It doesn’t take much for a leader to show she cares for her team. My company is wrapping up a ‘listening’ and training tour for one of our clients. The new CEO asked us to provide leadership training to help her managers and supervisors enhance their own and their teams’ performance and outline a list of feasible solutions she could move forward to help them, help their teams, and help their customers. However, instead of simply jumping in with a training program on enhancing leadership skills, we included a critical sequencing piece to the training solution:
Listen to the leaders as to what they need to perform better, then provide training on what is currently within their control.
To be transparent, we also immediately let the leaders know the information gathered during the sessions will be relayed to the CEO. We then include several opportunities in each session for the managers and supervisors to identify and articulate their individual and collective challenges and desired solutions. Without fail, in each session, the leaders have asked, “Please ensure she gets this information.” They want to be heard. They want their needs to be made clear. They want their CEO’s help.
They want to be heard. They want their needs to be made clear. They want their CEO’s help so they can do their jobs better.
There’s nothing unique in their request. It’s simply a sad reality: No previous CEO had listened to their frustrations before. Though many of the managers and supervisors have worked for this company for decades, this is the first time a CEO has intentionally asked them to vent and share their workplace challenges, staffing frustrations, organizational roadblocks, and customer service headaches. She’s the first leader to demonstrate she cares by listening to them. As a result, they’re leaving the sessions with a bit of hope that something will finally change.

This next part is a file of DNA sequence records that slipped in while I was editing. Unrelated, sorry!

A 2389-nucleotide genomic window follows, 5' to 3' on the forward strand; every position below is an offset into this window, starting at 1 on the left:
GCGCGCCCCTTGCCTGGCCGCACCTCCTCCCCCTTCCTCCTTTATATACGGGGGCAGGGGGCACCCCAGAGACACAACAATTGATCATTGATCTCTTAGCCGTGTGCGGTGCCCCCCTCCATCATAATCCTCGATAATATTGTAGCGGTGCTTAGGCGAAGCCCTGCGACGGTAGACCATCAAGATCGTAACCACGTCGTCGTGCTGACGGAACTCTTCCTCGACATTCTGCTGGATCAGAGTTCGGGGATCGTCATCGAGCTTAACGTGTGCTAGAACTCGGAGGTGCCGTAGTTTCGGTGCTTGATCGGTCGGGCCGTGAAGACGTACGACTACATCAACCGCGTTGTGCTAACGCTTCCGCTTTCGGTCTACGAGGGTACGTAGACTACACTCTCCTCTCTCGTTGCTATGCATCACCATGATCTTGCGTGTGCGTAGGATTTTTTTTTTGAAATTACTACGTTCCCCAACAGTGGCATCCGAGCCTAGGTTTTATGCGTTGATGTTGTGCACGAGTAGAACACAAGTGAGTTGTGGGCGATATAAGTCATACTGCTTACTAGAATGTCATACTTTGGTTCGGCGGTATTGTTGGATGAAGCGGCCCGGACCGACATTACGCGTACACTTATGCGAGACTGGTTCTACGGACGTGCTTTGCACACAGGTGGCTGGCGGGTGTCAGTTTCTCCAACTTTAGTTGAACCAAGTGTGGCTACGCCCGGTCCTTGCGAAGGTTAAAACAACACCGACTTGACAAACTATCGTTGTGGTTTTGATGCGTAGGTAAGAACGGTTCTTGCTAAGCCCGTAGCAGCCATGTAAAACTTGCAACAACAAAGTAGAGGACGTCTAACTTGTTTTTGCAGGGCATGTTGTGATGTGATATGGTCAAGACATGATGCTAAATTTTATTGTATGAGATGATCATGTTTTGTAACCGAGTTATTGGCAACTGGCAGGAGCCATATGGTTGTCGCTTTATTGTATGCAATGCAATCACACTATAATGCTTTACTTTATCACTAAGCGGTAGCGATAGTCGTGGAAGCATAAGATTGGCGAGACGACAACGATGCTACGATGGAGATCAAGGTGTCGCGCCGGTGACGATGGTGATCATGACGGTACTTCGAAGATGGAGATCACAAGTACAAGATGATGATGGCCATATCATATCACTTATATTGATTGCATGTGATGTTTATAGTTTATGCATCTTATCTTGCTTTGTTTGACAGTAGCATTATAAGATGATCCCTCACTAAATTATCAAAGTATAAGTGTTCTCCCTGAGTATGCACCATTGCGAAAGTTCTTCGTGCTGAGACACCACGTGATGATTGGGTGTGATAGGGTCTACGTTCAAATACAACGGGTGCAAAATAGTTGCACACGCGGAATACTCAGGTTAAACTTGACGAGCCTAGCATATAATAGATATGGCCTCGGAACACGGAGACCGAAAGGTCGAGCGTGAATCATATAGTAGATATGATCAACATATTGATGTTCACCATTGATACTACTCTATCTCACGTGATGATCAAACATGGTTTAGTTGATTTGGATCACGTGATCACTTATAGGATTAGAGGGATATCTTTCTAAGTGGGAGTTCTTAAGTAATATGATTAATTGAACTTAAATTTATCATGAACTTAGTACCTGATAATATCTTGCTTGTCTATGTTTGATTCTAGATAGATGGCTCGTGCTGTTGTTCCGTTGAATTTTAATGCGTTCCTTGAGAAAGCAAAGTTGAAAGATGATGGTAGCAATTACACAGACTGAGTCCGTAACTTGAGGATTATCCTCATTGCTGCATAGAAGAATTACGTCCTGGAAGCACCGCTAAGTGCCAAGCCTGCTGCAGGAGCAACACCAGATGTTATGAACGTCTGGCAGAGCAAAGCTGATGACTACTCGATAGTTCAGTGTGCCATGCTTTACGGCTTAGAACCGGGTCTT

She’s the first leader to demonstrate she cares by listening to them. As a result, there’s a bit of hope that something will finally change.
The CEO knows she needs to act on several issues her managers and supervisors are raising. However, by listening to her full leadership team, and then working with a smaller group on the prioritized list of issues compiled, she and they know what to focus on. They know exactly what bureaucratic, personnel, systems, and training issues to address and in what order. No other leadership team issues need to distract them. Because she listened, she can target the handful of specific issues that matter most and will - by default - positively impact other areas as well.
Again, there’s nothing terribly fancy or insightful in what this CEO is doing. However, what is insightful, is that she’s doing something intentional to help her managers and supervisors be more effective in their roles. She’s doing something her team wants more of: She’s listening to them.
Are you listening to your team?
Copyright MMXVIII - Liz Weber, CMC, CSP - Weber Business Services, LLC – www.WBSLLC.com +1.717.597.8890
Liz supports clients with strategic and succession planning, as well as leadership training and executive coaching.